More on Religious Art

M is teaching Sunday School again tomorrow and didn’t like any of the activities listed in her curriculum. So we did some brainstorming.

After considering some interesting options like Playdough, etc., she said, “Hey, wouldn’t it be cool if we could do a Where’s Waldo kind of picture search? Kids that age like that…” (We’re dealing with a whole group together split about half-n-half between those who read and those who can’t so coming up with an activity for all of them can be tricky.)

So one thing led to another and a nother and now we’ve got a slideshow of images of the baptism of Jesus from the Renaissance to the present and an accompanying sheet with ten little snippets for them to locate. The plan is to go through all of the pictures slowly first—everybody look and don’t say anything if you see something—then go through them again, point out the “found” items, and talk a little bit about the picture and what it does with the story.

I absolutely fell in love with one of them and given the earlier discussion on religious art decided it had to be posted. So, without further ado, a triptych despicting the baptism of OLASJC by G. David (1505):

baptism_of_jesus-008

Now I just need to figure out what I’m going to tell the adults about the Revised Common Lectionary (and try to keep it civil…)

This entry was posted in Church Year. Bookmark the permalink.

9 Responses to More on Religious Art

  1. Anastasia says:

    someone please stop all the revisions. It’s making me insane.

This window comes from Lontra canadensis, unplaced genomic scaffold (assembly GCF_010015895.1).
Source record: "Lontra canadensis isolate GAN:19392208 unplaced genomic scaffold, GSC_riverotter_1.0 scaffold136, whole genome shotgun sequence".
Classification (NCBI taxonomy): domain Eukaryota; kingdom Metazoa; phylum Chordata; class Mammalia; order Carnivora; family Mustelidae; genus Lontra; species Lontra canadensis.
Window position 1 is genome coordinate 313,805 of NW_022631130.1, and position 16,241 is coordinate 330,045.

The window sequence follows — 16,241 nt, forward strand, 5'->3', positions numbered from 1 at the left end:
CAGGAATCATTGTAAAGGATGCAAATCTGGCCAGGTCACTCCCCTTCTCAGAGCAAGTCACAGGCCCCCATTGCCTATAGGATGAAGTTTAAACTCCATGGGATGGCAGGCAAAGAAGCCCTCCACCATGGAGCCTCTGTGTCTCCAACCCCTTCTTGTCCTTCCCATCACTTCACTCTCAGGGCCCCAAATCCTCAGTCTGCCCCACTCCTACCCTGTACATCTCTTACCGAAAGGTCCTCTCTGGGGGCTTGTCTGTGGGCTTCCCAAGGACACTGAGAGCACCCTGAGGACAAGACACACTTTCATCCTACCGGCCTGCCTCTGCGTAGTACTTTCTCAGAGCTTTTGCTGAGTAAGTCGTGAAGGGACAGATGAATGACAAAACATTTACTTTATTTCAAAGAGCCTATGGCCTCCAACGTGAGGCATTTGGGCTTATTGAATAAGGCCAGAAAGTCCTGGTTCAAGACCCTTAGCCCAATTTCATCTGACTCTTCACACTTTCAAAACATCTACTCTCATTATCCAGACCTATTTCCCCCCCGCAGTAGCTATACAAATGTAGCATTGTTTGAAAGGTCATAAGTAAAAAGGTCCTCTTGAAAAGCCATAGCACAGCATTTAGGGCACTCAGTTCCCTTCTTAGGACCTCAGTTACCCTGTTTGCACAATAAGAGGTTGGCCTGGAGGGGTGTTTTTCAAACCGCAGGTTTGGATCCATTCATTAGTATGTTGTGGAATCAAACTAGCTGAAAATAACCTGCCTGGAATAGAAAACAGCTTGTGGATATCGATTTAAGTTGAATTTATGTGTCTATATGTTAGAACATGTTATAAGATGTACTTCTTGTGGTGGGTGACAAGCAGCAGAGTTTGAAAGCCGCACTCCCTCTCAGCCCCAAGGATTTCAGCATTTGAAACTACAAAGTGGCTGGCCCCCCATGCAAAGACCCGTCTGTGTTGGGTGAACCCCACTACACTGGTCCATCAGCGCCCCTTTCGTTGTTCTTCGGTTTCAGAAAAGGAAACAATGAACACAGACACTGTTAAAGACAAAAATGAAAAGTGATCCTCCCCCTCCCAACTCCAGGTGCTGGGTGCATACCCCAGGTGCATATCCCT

2. bls says:

    Wow, hat’s a great idea! Kids get exposure to both art and the story that way.

    I think one big problem we all have in this our modern world is a drop in attention span – and this will help with that, too, since it forces people to look hard and then be silent.

    Nice going!

  3. It worked pretty well! But I should have gone with 6 pictures rather than 9—we haven’t worked on the attention span for *that* long yet…

  4. bls says:

    Yeah, for kids it’s got to be just a few things at first. But they can really get into things if they’re in a mind to – as I’m sure you’ve noticed when they are watching TV programs they like….

  5. Jan Hotze says:

    Oh, how much do I loathe the Revised Common Lectionary? Let me count the ways….how in the name of all that is holy did we ever agree to use this, the polictically correct has led us into a wasteland…it is so bad.

  6. Yes, the RCL is certainly not my favorite, either–but political correctness is only *one* of the many reasons to not like it…

    I did manage to stay mostly civil about it.

  7. Thanks, Brian–bls has pointed me to this earlier (and Fr. Mead and I have discussed it…). I agree with Fr. Mead on a number of points but I also come at it from a different angle and would raise a number of other issues that he doesn’t touch on.

  8. Brian M says:

    Fr. Mead is the man. The SMV Archives project he is working on is fantastic–all of the Daily Mass and Daily Office lections (the latter with the alternate year’s OT lesson) in RSV translations, eventually for every day of the liturgical cycles:

    http://www.stmvirgin.org/archives/article107261c1663992.htm

Comments are closed.